Play something slow

The new Mazda6 has generally wowed the critics, who seem to enjoy its driving dynamics and its not-entirely-bizarre appearance. However, there’s apparently a drawback in the center stack:

The media interface is incredibly slow. I n c r e d i b l y s l o w. So slow that at first I assumed the head unit had frozen so I plugged, unplugged, plugged, unplugged to no avail. Then I gave up and listened to the radio. (Gasp!) A full 4 minutes later, the system switched to the iDevice and started to play my tunes. (Yes, I tested it with USB sticks and it did the same thing). If you think this is a momentary aberration, think again. The system has to fully index your entire USB/Android/iDevice music library before it starts playing. It does this whenever you unplug/plug or when you stop/start the car. Every. Single. Time. The larger your library, the longer it takes. Users on the Mazda forum reported a 10+ minute delay when playing larger devices while I averaged just over three minutes. Want tunes on a short journey? I hope you enjoy AM Gold.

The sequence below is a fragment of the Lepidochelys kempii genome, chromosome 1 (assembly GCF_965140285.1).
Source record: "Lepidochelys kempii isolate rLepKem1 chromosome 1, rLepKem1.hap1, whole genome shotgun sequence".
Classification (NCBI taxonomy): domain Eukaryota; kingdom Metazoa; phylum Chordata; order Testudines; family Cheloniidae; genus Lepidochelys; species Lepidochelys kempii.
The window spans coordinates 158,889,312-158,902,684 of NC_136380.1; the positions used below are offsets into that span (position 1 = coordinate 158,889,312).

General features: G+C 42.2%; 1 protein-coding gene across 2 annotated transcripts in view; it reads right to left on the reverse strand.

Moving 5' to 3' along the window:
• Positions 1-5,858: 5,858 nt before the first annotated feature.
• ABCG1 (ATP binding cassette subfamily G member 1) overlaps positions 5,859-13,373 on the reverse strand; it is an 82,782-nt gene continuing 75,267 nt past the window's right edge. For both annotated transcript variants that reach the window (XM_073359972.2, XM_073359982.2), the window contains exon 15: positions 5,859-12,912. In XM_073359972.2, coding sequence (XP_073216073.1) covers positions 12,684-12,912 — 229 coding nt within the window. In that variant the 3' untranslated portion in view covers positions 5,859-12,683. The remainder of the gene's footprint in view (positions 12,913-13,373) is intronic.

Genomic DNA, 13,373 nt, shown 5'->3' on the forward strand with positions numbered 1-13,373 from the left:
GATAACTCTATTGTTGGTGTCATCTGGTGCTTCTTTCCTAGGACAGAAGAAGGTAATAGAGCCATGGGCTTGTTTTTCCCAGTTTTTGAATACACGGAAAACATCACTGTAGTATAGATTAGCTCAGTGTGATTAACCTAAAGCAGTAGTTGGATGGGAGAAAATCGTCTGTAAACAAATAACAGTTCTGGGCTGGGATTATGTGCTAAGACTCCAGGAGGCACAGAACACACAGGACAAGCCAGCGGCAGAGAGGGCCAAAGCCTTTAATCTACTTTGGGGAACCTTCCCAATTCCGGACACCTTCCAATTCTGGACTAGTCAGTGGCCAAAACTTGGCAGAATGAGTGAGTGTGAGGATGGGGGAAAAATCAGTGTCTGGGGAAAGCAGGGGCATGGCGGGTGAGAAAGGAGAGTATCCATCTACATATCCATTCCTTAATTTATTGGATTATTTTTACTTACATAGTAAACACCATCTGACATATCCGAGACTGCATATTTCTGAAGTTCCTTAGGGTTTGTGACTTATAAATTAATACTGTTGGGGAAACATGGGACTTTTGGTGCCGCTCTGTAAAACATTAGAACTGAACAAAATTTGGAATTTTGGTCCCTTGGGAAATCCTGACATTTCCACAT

Reminds me of my Sansa ClipZip, of which I once said:

[G]iven any really ginormous number of files, it chokes on the database refresh, which it never quite finishes. Meanwhile, your battery plummets.

I found a solution for the Sansa. Let’s hope Mazda finds one of their own before I have to start looking for new wheels.


  1. McGehee »

    10 August 2013 · 8:54 am

    Goodness. How do iThingies avoid having to re-index their onboard content everytime you turn them on? What lord of the underworld did Apple sell its corporate soul to for that bit of black magic?

  2. CGHill »

    10 August 2013 · 11:54 am

    I own no portable iThingies, but I have observed iTunes in action, and one thing it deploys is an XML file which contains pointers to everything; at the end of the session, it need only update that file for anything that moved. I suspect this technique is under patent, otherwise everybody would be doing something similar.

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